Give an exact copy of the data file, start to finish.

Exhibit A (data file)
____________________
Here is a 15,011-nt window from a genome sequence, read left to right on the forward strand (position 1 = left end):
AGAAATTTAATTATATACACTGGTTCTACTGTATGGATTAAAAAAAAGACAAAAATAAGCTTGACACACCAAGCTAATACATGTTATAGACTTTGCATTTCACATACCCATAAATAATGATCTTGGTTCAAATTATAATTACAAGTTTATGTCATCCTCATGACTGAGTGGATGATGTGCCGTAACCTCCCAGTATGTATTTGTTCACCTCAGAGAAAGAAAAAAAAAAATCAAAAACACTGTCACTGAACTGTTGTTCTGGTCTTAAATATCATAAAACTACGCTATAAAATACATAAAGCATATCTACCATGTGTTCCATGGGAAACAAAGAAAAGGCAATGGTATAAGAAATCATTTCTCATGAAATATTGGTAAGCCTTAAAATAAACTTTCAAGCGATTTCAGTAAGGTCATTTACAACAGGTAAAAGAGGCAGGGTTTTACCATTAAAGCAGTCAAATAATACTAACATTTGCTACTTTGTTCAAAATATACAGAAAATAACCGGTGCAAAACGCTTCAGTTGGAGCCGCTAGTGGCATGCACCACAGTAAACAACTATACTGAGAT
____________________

Here is a 15,011-nt window from a genome sequence, read left to right on the forward strand (position 1 = left end):
AGAAATTTAATTATATACACTGGTTCTACTGTATGGATTAAAAAAAAGACAAAAATAAGCTTGACACACCAAGCTAATACATGTTATAGACTTTGCATTTCACATACCCATAAATAATGATCTTGGTTCAAATTATAATTACAAGTTTATGTCATCCTCATGACTGAGTGGATGATGTGCCGTAACCTCCCAGTATGTATTTGTTCACCTCAGAGAAAGAAAAAAAAAAATCAAAAACACTGTCACTGAACTGTTGTTCTGGTCTTAAATATCATAAAACTACGCTATAAAATACATAAAGCATATCTACCATGTGTTCCATGGGAAACAAAGAAAAGGCAATGGTATAAGAAATCATTTCTCATGAAATATTGGTAAGCCTTAAAATAAACTTTCAAGCGATTTCAGTAAGGTCATTTACAACAGGTAAAAGAGGCAGGGTTTTACCATTAAAGCAGTCAAATAATACTAACATTTGCTACTTTGTTCAAAATATACAGAAAATAACCGGTGCAAAACGCTTCAGTTGGAGCCGCTAGTGGCATGCACCACAGTAAACAACTATACTGAGAT